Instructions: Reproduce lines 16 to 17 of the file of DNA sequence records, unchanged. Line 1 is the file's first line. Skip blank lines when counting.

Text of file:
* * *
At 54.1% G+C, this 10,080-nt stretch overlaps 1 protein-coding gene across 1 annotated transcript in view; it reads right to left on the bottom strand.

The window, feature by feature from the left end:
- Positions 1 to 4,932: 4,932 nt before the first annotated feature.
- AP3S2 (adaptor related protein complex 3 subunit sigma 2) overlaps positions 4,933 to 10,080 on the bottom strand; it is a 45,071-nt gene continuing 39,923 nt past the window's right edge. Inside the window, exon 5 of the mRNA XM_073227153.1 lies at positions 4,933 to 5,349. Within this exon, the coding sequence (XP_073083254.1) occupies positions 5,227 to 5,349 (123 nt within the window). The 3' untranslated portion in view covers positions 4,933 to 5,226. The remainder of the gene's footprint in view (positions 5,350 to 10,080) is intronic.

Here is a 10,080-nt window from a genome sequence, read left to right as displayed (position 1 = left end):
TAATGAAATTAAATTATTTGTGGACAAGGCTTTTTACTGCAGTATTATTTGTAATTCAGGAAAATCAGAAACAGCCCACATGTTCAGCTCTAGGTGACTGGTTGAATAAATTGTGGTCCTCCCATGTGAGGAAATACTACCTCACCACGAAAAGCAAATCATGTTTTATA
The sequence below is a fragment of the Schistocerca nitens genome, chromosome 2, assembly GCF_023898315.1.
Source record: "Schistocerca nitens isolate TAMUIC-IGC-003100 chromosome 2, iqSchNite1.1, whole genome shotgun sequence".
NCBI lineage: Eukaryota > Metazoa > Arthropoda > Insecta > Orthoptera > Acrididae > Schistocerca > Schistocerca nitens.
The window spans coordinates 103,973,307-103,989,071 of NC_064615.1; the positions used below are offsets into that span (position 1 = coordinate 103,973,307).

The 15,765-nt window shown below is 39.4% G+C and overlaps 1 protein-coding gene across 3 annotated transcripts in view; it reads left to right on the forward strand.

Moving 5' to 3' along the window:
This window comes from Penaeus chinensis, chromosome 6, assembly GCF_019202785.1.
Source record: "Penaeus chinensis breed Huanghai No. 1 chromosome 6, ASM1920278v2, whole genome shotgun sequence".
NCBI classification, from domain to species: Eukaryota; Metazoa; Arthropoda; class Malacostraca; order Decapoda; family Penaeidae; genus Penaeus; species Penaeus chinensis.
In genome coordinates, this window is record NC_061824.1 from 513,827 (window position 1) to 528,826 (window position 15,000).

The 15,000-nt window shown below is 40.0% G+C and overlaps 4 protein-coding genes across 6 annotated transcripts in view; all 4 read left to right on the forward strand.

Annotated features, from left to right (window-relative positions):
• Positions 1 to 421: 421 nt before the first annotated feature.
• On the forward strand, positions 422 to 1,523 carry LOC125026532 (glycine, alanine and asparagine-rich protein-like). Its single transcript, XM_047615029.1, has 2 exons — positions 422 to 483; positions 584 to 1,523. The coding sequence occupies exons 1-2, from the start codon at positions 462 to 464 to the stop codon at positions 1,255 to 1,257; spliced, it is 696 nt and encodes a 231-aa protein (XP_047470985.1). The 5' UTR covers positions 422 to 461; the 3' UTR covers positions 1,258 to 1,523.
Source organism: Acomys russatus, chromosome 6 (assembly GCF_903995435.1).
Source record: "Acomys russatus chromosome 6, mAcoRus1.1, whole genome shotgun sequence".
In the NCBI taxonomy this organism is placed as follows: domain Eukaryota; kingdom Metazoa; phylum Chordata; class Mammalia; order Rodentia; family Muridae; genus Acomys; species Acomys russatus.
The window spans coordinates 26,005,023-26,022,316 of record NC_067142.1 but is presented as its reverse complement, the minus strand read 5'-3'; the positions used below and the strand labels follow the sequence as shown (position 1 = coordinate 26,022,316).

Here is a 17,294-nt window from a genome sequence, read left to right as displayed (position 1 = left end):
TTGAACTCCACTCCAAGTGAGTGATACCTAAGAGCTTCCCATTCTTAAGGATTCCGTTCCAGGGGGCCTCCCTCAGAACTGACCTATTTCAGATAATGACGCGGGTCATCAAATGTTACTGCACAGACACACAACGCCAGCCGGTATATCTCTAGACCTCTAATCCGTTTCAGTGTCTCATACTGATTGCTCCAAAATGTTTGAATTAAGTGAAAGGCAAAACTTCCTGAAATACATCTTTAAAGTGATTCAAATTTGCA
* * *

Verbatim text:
In genome coordinates, this window is record NC_061824.1 from 513,827 (window position 1) to 528,826 (window position 15,000).

The 15,000-nt window shown below is 40.0% G+C and overlaps 4 protein-coding genes across 6 annotated transcripts in view; all 4 read left to right on the forward strand.